On this serene Sunday as I sit at my desk looking out the window onto my garden, I hear the birds twittering in the mulberry tree. The sky is a cloudless azure blue. Tess lies at my feet snoring. She’s loud for a little girl. But it does not disturb the peace. Her presence fills the room with unconditional love.
I have an itch to share as best as I can, the ambience of this day with you. As I sit here pondering just how to achieve that, I find myself at the bookshelf behind me. Ann Rennie’s book The Secret Garden of Spirituality leaps out of the shelf into my hand. It has sat there untouched for quite some time. Today I want to share an excerpt with you that I think captures some of what I wish to share:
Joy is a net of love by which you can catch souls. Mother Teresa
“In the haste and hurry of our lives we overlook the daily joys, the small ecstasies that briefly glimpse heaven as we toil here on Earth.
We fail to see the first flush of spring blossom, the alleluia of autumn as leaves gold and russet and brown pave the streets. We do not notice the twilight sky, marble in purple and pink, its heavenly hues heralding the arrival of night’s indigo canvas and glittering lights. At dawn, we miss the chorus of magpies carolling a canticle of delight. We don’t look up after rain, to see the rainbow’s harlequin colours stooping gently over the suburbs.
Small ecstasies can go a long way. They are the diamond moments in the duller duties of the day. They are little bits of heaven, to be treasured, held close, to sustain us, when larger demands take precedence and we forget to look closely at the world around us.
It might be a child’s first word, the hug of solicitude from old friends, the meeting of minds. It might be the satisfaction of completing the crossword, the unexpected compliment or that moment of bliss when you are bathed in a benign cosmic synchronicity. It might be the first kiss or tentative smile, the possible prised open.
A small ecstasy may be found in beautiful words, in the rhapsody of fond memory, in the music that moves you beyond mere time and space to another realm. It may be the luxury of gentle solitude or shared joke between friends. It may be a daydream.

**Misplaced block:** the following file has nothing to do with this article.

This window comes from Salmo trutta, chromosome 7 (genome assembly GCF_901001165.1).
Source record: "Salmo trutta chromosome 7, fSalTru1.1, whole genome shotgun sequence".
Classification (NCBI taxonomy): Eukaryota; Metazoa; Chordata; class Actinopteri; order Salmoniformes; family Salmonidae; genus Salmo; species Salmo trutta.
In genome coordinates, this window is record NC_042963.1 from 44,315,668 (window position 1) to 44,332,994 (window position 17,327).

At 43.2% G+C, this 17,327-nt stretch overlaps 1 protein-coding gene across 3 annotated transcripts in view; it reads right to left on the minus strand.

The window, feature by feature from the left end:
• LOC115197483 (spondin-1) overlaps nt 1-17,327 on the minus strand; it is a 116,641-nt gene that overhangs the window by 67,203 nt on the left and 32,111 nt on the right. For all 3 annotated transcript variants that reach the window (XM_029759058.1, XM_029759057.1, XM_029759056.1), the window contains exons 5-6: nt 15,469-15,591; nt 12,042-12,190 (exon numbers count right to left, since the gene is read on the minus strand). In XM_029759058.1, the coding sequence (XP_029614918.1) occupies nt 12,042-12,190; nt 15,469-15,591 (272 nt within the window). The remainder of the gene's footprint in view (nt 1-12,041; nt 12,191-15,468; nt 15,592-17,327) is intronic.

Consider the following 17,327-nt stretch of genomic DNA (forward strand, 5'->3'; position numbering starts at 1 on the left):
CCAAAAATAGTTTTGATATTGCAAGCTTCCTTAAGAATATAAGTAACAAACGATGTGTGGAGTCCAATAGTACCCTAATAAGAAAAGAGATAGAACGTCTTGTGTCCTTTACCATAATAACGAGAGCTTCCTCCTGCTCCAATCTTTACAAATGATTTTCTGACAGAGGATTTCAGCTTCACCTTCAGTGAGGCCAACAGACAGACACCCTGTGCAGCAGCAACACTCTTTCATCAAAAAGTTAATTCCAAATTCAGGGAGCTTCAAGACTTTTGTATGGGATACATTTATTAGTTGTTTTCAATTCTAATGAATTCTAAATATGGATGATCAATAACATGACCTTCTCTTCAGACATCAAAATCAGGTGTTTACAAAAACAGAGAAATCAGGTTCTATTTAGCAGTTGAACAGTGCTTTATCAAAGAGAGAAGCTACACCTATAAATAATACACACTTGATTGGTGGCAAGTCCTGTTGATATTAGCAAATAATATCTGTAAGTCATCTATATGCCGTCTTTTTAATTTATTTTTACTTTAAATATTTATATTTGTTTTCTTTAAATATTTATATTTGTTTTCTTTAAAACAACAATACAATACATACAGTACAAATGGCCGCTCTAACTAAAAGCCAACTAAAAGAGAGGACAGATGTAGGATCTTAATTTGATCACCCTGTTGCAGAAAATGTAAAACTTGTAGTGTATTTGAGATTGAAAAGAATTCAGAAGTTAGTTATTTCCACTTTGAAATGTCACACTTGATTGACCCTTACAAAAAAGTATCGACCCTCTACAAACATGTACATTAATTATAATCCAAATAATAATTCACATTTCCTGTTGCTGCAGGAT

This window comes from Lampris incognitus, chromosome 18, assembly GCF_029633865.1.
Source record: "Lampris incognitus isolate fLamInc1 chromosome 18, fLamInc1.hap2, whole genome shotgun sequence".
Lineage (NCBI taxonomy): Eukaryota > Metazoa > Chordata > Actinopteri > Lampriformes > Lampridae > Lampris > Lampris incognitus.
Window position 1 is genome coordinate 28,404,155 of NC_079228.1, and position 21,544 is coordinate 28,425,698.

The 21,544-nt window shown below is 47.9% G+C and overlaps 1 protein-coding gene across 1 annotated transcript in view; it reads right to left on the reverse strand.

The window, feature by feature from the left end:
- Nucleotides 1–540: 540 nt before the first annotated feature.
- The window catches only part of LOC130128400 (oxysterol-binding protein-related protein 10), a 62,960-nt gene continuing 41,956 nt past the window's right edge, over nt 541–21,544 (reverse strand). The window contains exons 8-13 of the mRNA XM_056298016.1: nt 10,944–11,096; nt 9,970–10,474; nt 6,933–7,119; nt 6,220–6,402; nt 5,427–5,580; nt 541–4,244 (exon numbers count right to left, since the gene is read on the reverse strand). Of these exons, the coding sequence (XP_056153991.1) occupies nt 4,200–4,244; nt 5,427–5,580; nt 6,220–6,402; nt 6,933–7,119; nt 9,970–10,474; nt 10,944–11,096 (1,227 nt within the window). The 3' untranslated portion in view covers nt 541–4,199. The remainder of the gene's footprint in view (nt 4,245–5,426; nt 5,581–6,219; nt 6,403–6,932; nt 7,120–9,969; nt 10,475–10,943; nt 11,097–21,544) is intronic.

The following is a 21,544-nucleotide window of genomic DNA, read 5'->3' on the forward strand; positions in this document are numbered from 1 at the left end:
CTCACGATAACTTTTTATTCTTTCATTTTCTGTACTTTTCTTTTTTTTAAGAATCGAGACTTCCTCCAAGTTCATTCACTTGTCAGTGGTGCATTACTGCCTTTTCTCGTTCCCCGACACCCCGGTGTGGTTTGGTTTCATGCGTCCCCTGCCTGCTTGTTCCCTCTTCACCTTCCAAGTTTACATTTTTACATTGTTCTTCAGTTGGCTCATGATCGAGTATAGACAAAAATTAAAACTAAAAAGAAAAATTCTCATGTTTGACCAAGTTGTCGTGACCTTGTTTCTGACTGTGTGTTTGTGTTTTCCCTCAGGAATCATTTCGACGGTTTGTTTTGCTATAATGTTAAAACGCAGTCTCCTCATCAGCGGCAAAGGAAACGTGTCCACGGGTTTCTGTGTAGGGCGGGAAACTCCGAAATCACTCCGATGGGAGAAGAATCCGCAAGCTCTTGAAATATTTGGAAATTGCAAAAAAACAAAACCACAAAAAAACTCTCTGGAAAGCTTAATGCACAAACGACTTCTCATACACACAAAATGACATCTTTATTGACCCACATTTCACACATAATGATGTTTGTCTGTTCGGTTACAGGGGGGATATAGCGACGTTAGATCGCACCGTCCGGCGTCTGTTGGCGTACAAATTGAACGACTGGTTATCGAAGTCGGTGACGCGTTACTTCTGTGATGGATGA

It is the cup of kindness and the bond of kith and kin. It is the radiance of the bride and the wonderment of the new father. It is the whispering wordsong of prayer, the capturing of long imagined chords that will become a concerto, the quickstep of the heart in love.
Sometimes small ecstasies come unbidden in the surprises and the certainties of the day: the ‘I love you, Mum’, the scent of roses, children playing tiggy in the park, the thankyou note, the chamomile tea made by your spouse at night, the mermaid moments of soaking in the bath, the pride in your child’s valiant third place in the school cross-country.
They are, as William Butler Yeats wrote, ‘the moments of glad grace.’
And so we should gather such moments and build on them. They are the incidental gems which can reshape a mood, a day, a life.
Recently I was touched by a small ecstasy of an elderly gentleman tipping his hat to me, rather courtly and old-fashioned as I rushed down the street to work. I treasure the large ecstasy of being one, with my daughter and brothers, of good-natured Melbourne crowd at the Myer Music Bowl, on a sun-blessed afternoon as we sang our other national anthems for a good cause, the Tsunami Concert. I revel in the small ecstasy of my nine-year-old daughter singing all the words of ‘Eagle Rock’ and her thrill in attending her first proper outdoor concert.
Small ecstasies are reminders to count our blessings, to know that our lives have meaning and resonance and are pulsed by ripples of goodness.
Small ecstasies, God-given jewelled moments, that somehow deify the daily.”
© Raili Tanska